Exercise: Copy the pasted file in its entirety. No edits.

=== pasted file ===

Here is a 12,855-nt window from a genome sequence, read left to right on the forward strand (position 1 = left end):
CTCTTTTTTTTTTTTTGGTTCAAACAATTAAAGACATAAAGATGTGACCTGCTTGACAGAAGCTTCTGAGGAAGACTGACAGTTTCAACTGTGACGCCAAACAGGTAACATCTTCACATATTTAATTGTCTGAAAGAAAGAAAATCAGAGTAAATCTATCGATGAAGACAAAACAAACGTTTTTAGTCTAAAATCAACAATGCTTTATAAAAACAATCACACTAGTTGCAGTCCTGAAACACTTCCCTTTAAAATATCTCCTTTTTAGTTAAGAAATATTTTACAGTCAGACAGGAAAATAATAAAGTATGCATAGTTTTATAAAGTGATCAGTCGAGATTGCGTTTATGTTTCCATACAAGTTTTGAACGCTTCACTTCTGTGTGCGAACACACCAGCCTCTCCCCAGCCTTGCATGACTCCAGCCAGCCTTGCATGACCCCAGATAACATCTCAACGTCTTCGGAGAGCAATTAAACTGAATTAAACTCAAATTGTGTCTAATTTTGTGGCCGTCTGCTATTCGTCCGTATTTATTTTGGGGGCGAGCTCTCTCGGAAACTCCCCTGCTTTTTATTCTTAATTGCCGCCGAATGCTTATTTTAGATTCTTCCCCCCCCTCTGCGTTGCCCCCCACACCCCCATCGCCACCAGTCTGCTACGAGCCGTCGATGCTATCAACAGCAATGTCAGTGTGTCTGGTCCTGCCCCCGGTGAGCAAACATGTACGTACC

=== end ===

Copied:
Here is a 12,855-nt window from a genome sequence, read left to right on the forward strand (position 1 = left end):
CTCTTTTTTTTTTTTTGGTTCAAACAATTAAAGACATAAAGATGTGACCTGCTTGACAGAAGCTTCTGAGGAAGACTGACAGTTTCAACTGTGACGCCAAACAGGTAACATCTTCACATATTTAATTGTCTGAAAGAAAGAAAATCAGAGTAAATCTATCGATGAAGACAAAACAAACGTTTTTAGTCTAAAATCAACAATGCTTTATAAAAACAATCACACTAGTTGCAGTCCTGAAACACTTCCCTTTAAAATATCTCCTTTTTAGTTAAGAAATATTTTACAGTCAGACAGGAAAATAATAAAGTATGCATAGTTTTATAAAGTGATCAGTCGAGATTGCGTTTATGTTTCCATACAAGTTTTGAACGCTTCACTTCTGTGTGCGAACACACCAGCCTCTCCCCAGCCTTGCATGACTCCAGCCAGCCTTGCATGACCCCAGATAACATCTCAACGTCTTCGGAGAGCAATTAAACTGAATTAAACTCAAATTGTGTCTAATTTTGTGGCCGTCTGCTATTCGTCCGTATTTATTTTGGGGGCGAGCTCTCTCGGAAACTCCCCTGCTTTTTATTCTTAATTGCCGCCGAATGCTTATTTTAGATTCTTCCCCCCCCTCTGCGTTGCCCCCCACACCCCCATCGCCACCAGTCTGCTACGAGCCGTCGATGCTATCAACAGCAATGTCAGTGTGTCTGGTCCTGCCCCCGGTGAGCAAACATGTACGTACC